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Colon Cancer

Moderator: Dr. Angela McLigeyo, Physician and medical Oncologist, JOOTRH, Kenya

Sponsor: Beacon

Presenters:

  1. Dr. Caroline Tonio, Consultant Physician and Medical Oncologist, Muranga County Hospital, Kenya.
  2. Dr. Abdi Hakin Mohamed, Surgical Oncologist, and Consultant Laparoscopic Surgeon, Mombasa.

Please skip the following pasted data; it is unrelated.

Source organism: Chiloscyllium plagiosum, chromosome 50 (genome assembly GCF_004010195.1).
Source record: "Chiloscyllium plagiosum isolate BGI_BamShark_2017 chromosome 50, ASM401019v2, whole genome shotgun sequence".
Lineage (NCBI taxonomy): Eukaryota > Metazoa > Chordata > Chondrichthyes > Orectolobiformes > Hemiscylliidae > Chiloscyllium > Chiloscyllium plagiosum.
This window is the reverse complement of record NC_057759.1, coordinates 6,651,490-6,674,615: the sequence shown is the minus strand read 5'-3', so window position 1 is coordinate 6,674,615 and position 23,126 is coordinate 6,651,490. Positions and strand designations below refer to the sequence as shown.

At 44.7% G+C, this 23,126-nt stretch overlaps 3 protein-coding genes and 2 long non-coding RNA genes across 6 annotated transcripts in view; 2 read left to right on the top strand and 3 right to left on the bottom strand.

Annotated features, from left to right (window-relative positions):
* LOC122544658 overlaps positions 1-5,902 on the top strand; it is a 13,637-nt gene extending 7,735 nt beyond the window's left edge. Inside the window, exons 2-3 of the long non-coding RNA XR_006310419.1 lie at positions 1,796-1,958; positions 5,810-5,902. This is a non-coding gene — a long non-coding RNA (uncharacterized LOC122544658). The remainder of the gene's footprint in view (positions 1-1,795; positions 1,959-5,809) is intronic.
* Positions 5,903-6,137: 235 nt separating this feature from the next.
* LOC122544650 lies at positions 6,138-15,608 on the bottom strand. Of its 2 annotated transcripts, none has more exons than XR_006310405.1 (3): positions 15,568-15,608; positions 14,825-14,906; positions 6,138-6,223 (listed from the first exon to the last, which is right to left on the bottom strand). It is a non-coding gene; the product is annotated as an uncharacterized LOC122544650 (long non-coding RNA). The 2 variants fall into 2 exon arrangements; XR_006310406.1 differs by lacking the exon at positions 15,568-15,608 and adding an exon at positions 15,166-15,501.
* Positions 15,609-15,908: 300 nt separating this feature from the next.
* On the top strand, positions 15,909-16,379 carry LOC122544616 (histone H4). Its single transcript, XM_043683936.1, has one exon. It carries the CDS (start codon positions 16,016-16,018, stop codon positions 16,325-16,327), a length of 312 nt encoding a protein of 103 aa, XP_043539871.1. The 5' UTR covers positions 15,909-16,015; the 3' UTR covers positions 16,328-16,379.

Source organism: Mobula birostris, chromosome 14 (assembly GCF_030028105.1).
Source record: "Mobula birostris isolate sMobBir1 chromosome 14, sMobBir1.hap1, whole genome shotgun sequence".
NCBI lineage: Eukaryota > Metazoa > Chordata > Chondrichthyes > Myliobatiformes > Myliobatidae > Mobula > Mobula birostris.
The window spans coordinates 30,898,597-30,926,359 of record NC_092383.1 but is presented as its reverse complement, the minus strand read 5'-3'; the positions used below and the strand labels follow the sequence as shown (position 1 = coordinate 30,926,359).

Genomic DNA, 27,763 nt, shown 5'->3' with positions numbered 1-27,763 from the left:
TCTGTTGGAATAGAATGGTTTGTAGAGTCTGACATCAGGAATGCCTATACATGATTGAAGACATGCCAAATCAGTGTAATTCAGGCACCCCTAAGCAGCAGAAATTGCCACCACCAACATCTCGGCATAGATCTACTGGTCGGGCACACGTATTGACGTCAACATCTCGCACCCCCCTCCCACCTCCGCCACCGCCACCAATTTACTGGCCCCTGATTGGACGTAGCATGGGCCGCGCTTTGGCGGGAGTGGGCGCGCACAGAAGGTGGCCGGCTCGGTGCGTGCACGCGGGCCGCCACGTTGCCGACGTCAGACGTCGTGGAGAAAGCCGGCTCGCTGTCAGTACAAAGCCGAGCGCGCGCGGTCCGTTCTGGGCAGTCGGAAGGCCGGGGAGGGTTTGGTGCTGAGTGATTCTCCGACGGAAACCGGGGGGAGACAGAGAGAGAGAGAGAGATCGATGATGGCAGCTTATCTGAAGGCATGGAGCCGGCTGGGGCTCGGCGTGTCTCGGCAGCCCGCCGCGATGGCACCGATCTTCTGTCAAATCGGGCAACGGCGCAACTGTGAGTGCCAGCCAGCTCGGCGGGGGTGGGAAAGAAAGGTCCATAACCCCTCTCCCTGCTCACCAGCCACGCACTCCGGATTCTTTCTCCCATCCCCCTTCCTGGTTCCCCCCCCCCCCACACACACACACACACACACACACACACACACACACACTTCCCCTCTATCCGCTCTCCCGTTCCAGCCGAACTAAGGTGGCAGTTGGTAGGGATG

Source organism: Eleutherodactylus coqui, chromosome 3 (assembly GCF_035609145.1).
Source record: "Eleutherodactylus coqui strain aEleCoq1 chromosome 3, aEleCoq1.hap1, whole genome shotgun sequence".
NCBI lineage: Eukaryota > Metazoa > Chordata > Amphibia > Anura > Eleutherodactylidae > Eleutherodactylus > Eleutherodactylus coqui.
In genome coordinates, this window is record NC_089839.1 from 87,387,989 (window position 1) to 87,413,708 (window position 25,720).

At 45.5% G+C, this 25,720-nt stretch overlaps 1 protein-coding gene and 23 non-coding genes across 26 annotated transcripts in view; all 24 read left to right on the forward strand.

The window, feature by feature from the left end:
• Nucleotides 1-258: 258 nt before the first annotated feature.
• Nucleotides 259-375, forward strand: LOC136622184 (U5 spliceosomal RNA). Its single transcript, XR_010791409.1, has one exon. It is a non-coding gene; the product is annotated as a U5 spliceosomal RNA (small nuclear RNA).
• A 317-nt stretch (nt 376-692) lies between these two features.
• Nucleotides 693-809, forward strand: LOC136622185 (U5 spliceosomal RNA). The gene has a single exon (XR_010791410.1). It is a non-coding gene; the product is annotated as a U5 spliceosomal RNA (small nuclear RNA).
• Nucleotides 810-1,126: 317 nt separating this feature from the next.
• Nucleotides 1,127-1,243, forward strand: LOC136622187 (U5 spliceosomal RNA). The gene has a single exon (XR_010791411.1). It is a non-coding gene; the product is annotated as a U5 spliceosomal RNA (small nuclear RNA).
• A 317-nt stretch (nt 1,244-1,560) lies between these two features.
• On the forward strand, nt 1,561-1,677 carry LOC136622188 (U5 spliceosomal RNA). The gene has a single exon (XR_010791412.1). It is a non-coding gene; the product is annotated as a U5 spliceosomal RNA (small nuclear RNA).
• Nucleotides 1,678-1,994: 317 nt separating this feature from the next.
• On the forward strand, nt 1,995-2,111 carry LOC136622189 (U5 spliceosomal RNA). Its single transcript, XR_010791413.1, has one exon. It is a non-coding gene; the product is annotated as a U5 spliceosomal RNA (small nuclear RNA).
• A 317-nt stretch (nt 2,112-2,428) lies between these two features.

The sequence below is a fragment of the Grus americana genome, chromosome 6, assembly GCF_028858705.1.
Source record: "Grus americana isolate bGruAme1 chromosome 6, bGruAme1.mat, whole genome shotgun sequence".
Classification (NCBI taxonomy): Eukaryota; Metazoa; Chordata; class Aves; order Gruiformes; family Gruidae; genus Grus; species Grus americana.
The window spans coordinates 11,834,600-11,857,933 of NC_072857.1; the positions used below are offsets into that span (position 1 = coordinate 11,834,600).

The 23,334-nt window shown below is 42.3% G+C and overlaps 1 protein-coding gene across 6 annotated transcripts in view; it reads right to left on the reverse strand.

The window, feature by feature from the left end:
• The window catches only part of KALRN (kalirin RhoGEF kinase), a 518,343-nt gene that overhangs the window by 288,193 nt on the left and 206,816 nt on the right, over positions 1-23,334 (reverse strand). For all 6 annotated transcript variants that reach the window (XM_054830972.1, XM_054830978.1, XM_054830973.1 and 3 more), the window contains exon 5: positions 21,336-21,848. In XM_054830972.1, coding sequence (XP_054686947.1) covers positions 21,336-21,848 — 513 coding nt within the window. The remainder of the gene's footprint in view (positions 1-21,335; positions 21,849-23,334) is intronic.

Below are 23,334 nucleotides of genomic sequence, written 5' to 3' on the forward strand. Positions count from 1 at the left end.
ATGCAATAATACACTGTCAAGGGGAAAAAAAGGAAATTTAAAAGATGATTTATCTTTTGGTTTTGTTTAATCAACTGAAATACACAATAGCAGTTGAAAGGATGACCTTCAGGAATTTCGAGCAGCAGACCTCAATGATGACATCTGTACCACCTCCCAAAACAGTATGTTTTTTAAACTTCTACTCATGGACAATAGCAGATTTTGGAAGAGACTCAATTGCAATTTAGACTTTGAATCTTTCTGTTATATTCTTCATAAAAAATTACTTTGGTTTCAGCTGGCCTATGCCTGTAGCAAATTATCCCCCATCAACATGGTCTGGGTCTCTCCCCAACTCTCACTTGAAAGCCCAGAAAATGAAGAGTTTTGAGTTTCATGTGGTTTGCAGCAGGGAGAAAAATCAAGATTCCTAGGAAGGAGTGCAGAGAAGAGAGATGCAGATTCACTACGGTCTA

The incidence of colorectal cancer in Africa is increasing. In Kenya, it ranks position 5, with the majority of patients being young (age group 41-50 years). The disease is most common in the rectum, with a proximal anatomical distribution. The 5-year survival rate for localized cancer is 90% while for distant disease, it’s almost 15%. Kenya has a relatively lower incidence of colorectal cancer compared to western countries with the incidence being higher in men. The major risk factors include environmental, diet, familial syndromes, and inflammatory bile diseases. Mortality is associated with the male gender, presence of comorbidity, recurrence, disease stage, and receipt of chemotherapy. 8-29% of patients with colorectal cancer present with an emergency obstruction of the bowel at the time of diagnosis. Acute obstruction is associated with high morbidity and mortality. High-risk patients require regular screening. Due to late presentation, and lack of screening capacity, it’s difficult to detect early lesions. Consequently, most patients end up with abdominoperineal resection with a poor prognosis. Treatment recommendation for invasive colon cancer is dependent on the pathological stage of the disease and is mainly guided by specific Biomarkers. Curative intent surgery depends on the location of the tumor and involves removing the tumor-containing a segment of the bowel with adequate margins, by en bloc excision of the mesentery containing the feeding vessels and regional lymph nodes. Removal of as many lymph nodes as possible increases the patient’s survival. Complete mesocolic excision and 3D lymphadenectomy are associated with higher complication rates, but no differences in post-operational mortality. They have positive effects on 5 years of overall survival and three years of disease-free survival. Additionally, they are associated with decreased local and distant recurrences. Surveillance for stage I disease requires colonoscopy 1 year after surgery, while stage II and III of the disease require more than just colonoscopy. Stage IV is generally incurable except in a small subset of patients with oligometastases, where curative intent may be considered. Primary tumor sidedness has prognostic and predictive significance, where right-sided tumors seem to be associated with inferior outcomes. Such tumors are associated with age and methylation phenotypes. Surgery in rectal cancer is very complicated because oncologists have to determine the probability of maintaining or restoring bowel functions versus anal continence and preserving genitourinary functions. Consideration is made as to whether the intention is curative or palliative. The risk of pelvic recurrence is higher in patients with rectal cancer compared to those with colon cancer, where locally recurrent rectal cancer is associated with a poor prognosis. Enhanced Recovery After Surgery (ERAS), involves multimodal perioperative pathways, which have successfully reduced in-hospital stay, medical complications, and costs. Laparoscopy is a minimally invasive procedure with better postoperative outcomes including reduced rates of surgical site infections, incisional hernias, and small bowel obstructions than ERAS. The ultimate goal of oncological surgery is an in toto resection of the primary tumor together with its entire lymphatic drainage territory to achieve low locoregional recurrence rates with long overall and disease-free survival rates. Adjuvant treatment declines with age. Currently, neoadjuvant therapy is under consideration with very promising results. Although there is the availability of molecular testing, high cost remains a major barrier for the patients to access the services.

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